The first option is to double over your yarn to create a giant loop. Attach your thread to your weaving by pushing a part your weft yarns a little bit at one end of your weaving. Your goal here is to temporarily expose the warp yarn. Bring your needle around your warp and through the loop of your thread. Tighten this up and move your weft yarn back over the warp and your thread to cover it up.
You could also use a single thread of yarn and tie it to your exposed warp yarn. This only works if your weaving is chunky enough to hide the knot created.
Move back and forth from warp yarn to warp yarn between your two panels as you zig-zag down the length of them – grabbing the warp and covering it back up as you go.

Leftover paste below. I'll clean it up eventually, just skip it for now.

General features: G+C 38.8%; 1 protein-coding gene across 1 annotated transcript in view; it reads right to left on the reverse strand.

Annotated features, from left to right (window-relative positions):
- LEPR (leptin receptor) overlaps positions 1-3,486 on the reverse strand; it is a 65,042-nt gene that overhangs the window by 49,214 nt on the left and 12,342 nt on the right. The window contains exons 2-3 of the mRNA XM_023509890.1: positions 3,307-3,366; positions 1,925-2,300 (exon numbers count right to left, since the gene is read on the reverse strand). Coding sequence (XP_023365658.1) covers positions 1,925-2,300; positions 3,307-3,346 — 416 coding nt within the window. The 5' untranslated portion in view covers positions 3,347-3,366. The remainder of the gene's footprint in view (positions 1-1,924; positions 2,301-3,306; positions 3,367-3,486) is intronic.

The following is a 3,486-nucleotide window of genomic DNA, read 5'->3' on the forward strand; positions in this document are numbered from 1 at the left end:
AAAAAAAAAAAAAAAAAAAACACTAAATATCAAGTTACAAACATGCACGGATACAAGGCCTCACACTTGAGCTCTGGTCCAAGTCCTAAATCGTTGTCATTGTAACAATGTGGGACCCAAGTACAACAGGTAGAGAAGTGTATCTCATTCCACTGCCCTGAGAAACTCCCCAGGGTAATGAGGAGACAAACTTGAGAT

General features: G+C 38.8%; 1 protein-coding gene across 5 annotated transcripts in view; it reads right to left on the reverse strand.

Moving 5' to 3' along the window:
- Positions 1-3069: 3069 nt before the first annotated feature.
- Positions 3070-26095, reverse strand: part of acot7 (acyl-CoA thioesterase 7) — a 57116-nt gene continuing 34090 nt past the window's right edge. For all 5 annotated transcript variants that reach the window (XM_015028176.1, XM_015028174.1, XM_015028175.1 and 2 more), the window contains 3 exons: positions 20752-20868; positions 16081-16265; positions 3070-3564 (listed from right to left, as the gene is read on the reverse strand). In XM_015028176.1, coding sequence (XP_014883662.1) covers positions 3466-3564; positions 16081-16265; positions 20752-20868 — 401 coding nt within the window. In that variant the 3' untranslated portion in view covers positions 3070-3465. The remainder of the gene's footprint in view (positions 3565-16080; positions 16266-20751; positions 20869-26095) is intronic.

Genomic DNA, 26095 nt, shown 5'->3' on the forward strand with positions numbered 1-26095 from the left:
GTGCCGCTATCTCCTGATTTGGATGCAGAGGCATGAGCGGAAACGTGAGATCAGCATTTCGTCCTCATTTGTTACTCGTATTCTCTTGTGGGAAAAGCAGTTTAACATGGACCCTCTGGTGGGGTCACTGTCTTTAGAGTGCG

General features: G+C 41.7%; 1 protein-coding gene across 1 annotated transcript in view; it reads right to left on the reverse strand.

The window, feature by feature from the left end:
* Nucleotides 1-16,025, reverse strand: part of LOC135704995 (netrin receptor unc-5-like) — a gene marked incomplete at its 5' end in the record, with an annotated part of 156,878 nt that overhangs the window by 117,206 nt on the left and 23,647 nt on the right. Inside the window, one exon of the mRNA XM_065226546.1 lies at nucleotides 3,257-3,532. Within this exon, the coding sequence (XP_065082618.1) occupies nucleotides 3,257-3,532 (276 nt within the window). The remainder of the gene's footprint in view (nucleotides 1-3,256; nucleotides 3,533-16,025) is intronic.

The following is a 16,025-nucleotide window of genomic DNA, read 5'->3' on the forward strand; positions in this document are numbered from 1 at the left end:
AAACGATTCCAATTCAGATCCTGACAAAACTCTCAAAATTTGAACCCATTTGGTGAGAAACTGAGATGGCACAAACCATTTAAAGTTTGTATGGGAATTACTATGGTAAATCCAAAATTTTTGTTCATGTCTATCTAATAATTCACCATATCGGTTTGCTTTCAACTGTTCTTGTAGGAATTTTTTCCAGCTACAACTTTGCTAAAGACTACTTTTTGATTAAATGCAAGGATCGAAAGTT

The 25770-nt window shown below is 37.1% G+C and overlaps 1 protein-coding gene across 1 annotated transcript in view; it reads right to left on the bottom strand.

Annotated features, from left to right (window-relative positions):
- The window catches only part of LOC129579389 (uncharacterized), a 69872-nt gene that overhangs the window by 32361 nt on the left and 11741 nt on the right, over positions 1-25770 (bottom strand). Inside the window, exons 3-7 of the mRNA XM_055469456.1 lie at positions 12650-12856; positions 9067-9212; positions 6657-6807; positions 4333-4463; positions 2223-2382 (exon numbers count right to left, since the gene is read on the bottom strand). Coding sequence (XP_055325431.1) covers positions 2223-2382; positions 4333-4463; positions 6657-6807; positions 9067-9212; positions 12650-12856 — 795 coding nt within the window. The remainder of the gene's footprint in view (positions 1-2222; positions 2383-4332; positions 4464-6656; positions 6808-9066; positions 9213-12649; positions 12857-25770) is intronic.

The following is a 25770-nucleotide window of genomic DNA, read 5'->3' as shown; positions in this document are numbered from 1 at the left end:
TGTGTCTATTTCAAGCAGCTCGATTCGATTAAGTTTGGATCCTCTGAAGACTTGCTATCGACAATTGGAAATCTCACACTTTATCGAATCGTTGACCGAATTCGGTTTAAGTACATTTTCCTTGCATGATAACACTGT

When you get to the end tie it off to one of the warp yarns. Do this again for every panel you need to attach.
Weaving stick tip: If you are having trouble towards the beginning because your sticks are moving around too much then try moving your weft closer to the middle of the sticks until you have more on them. It is easiest to use weaving sticks when they stay still and they stay in the same place more when there is weft further up.
Weaving sticks are a great portable option that you can take pretty much anywhere. Since they allow you to weave long projects without the use of a large loom – they should have a place in any weaver’s basket if they want to weave on the go.